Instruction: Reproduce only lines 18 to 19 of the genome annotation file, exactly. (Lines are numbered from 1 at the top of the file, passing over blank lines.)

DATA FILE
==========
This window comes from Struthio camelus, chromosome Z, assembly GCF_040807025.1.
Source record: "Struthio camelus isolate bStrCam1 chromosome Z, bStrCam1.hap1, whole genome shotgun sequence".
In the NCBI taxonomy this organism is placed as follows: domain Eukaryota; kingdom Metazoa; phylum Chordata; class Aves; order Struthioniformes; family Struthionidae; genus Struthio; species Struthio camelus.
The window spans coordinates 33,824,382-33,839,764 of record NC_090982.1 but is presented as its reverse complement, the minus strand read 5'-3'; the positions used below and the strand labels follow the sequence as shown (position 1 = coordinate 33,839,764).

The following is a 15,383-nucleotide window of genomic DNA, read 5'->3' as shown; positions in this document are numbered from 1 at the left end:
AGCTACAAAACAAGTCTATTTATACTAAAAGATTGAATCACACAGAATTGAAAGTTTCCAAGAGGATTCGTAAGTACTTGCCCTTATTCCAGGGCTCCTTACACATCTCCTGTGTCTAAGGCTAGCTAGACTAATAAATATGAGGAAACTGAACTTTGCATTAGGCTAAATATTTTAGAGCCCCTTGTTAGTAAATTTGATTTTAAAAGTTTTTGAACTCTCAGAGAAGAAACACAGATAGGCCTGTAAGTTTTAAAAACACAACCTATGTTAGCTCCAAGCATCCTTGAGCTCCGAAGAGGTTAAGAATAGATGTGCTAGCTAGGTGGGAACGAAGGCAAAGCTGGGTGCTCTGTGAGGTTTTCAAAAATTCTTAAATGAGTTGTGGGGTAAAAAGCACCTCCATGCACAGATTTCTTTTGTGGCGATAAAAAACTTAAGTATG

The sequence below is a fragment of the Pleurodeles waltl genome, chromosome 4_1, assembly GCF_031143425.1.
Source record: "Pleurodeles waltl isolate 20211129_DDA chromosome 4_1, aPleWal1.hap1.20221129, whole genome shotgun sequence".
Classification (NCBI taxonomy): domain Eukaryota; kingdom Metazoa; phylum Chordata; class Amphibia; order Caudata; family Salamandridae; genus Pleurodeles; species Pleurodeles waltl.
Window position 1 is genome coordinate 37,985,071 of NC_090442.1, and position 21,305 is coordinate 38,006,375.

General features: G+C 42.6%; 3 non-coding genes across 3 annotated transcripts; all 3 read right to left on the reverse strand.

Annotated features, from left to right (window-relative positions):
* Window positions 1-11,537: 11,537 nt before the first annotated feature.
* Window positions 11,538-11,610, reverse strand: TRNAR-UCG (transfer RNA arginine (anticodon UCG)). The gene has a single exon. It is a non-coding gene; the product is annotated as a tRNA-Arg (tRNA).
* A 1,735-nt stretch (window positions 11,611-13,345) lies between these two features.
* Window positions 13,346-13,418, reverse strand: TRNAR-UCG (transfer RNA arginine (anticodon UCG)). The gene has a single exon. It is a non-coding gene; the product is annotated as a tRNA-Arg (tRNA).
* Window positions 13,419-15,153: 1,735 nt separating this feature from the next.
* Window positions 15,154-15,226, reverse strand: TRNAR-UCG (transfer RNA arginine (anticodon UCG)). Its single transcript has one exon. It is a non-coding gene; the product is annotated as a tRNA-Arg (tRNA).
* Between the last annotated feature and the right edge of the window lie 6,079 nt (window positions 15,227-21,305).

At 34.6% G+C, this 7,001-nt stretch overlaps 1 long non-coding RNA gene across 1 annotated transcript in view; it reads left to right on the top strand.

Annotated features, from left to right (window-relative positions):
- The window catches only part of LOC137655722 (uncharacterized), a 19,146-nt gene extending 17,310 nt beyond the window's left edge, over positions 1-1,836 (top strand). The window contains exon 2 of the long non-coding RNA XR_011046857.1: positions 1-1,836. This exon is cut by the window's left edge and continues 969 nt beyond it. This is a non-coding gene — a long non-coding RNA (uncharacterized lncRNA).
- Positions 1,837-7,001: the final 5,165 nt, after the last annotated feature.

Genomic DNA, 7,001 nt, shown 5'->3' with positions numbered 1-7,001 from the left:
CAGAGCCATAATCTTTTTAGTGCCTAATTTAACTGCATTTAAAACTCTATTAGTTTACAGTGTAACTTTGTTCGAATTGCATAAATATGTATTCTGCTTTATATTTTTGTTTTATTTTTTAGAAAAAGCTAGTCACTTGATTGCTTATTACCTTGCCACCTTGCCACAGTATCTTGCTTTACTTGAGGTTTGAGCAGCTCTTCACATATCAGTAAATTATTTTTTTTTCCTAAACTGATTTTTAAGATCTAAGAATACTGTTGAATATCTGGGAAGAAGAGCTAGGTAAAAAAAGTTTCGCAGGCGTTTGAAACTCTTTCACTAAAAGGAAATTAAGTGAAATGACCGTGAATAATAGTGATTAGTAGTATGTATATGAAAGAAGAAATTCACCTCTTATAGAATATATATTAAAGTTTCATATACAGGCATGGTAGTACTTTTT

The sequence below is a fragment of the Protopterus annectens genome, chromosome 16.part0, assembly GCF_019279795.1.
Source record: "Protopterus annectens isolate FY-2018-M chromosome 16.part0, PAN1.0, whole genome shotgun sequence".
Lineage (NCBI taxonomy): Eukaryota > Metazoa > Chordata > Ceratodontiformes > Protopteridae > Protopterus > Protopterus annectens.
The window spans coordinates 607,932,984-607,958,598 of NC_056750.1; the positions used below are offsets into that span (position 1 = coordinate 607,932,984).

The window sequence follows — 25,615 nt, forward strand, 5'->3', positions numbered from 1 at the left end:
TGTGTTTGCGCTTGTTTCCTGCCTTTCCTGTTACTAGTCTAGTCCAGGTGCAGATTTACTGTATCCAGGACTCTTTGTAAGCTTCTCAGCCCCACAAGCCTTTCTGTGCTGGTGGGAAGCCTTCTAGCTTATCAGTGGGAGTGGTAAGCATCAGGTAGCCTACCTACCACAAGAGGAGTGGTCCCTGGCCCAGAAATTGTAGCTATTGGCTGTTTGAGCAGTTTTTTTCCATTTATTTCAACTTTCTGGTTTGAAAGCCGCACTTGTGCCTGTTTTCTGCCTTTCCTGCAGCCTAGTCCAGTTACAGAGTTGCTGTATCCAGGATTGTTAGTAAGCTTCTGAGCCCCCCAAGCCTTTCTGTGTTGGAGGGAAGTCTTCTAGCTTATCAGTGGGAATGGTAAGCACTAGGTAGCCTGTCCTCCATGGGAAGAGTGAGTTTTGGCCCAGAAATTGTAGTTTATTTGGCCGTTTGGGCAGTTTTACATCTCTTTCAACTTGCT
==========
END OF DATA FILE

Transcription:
* Window positions 15,154-15,226, reverse strand: TRNAR-UCG (transfer RNA arginine (anticodon UCG)). Its single transcript has one exon. It is a non-coding gene; the product is annotated as a tRNA-Arg (tRNA).
* Between the last annotated feature and the right edge of the window lie 6,079 nt (window positions 15,227-21,305).